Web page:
One of the clearest examples is John the Baptist. At the beginning of John’s Gospel, the Pharisees ask him point-blank if he is Elijah — whom Scripture promised would come again to prepare the way for the Messiah. John the Baptist replies — equally point-blank — that he is not Elijah. At the beginning of Mark’s Gospel, however, which we’ve just heard chanted, all the imagery indicates that John the Baptist really is the second Elijah: living in the wilderness, preaching repentance, calling people to return to the Lord. At another point in Mark’s Gospel, Jesus himself seems to indicate, beyond a shadow of a doubt, that John the Baptist was indeed Elijah: in chapter nine, he says that “Elijah has indeed come,” and that people treated him just as badly the second time as they did the first time.
What do we make of this? Is John the Baptist really Elijah, or isn’t he? This seeming contradiction points us to a third way. Both possibilities are true, and are meant to show us that the prophetic word, the promise that God would forgive, redeem, and save his people, is not just hot air, not just so much rhetorical imagery, but that it will be fulfilled in a flesh and blood person — who is the Son of God, our Lord Jesus Christ. The question, “Who is John the Baptist?” points us to God’s answer in Jesus, leads us towards the baptism of the Holy Spirit, and incorporates us into the mystical body of Christ, the household of God.
If all this sounds a little far-fetched, or a little too complicated, all we have to do is look at our own lives. You and I are full of many of the same difficulties and contradictions that we see in Scripture. We say one thing and do another. We have ideals for our lives and hopes for our society, and our weaknesses and sins keep us from achieving either of them. Everywhere we see good intentions for better futures; everywhere we see self-interest and human flaws contributing towards destruction and chaos instead.
We hear promises like in today’s reading from Isaiah: in which the glory of God is revealed, the rough places are smoothed, the valleys raised, God’s justice spreads abroad, and he cares for his people as a shepherd for his sheep. We hear these promises and we look around: we do not often see evidence of God’s justice, we rarely see gentleness prevailing in anything; and the glory of God often seems drowned out by bombs and poverty and dishonesty. How do we read our lives? How do we read our world?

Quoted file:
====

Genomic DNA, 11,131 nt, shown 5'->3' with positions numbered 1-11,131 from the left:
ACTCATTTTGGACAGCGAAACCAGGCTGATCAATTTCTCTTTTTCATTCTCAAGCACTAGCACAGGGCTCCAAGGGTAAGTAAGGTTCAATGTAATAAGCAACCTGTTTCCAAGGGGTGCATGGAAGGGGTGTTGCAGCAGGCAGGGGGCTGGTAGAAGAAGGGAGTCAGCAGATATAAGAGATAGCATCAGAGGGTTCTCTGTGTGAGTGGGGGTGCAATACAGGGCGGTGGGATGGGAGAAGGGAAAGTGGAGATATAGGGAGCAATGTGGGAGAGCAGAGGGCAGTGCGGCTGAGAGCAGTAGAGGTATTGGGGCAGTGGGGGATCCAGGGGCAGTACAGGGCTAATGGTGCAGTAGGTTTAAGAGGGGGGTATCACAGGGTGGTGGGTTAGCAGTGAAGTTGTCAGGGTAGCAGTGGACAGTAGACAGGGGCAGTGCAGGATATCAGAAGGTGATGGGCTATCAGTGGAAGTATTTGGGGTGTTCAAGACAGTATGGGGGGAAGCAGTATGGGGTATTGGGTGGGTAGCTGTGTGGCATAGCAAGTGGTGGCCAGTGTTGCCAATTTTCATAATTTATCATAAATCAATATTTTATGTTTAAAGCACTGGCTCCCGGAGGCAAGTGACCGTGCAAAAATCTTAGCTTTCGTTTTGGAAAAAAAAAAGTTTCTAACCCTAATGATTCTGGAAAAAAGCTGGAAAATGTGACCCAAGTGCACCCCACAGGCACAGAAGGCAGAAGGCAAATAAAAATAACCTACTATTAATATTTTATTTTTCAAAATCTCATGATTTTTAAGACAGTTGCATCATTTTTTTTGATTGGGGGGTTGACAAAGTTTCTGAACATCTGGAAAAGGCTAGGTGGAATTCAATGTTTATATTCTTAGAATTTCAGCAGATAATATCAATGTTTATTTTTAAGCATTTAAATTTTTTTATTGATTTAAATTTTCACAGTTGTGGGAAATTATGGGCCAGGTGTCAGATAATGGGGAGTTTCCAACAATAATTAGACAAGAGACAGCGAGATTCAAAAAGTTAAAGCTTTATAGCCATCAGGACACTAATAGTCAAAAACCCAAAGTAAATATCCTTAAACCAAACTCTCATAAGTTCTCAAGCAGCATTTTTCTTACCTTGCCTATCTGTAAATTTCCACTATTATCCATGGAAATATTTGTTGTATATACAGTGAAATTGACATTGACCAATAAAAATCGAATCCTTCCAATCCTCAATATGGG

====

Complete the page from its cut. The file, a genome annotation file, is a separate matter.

One option is to dismiss the promises of Scripture, and say they cannot be true. Too many choose this option, and it is always sad. Another option is to live in denial about the suffering of our world, and to throw ourselves into the glittering images of a future utopia. Too many choose this option too, and it always misses the point.
But there is a third option, the difficult option: to see in all of our present difficulties and contradictions the working of the Holy Spirit of God, guiding us through our current thorny ways, pointing us towards a higher truth, a greater promise. The Holy Spirit neither dismisses hope nor denies suffering, but redeems them both in the person of Jesus Christ. Whenever we are most confused, most pressed into a corner by the tension between our faith and our world, it is a sure sign that God is near: working his higher purpose, working to draw us nearer to him, to incorporate us all the more fully into himself and his purposes for the world.
How do we take hold of the promise? How do we find forgiveness for our sins? Heed the teaching of John the Baptist: repent and be baptized; ask forgiveness, and be washed in the water of new life. Above all, love him whose way John the Baptist came to prepare. Love him in whom are met the hopes and fears of all the years (as the Christmas carol puts it).
Soon we will meet him today again at the altar, in the Sacrament of his Body and Blood. It is the Sacrament of death and sacrifice, of resurrection and new creation. It is the sacrament of love: his love for you and me, poured out upon the cross. All contradictions, all paradoxes, all conflicts of meaning, come together there, in one person, Jesus Christ. Let us love him. So may our confusion and our dis-ease find their answer. So may our mission be made clear. So may we be made ready to meet him when he comes again. So may we rejoice in his kingdom, where righteousness finally dwells.
In the Name of the Father, and of the Son, and of the Holy Spirit.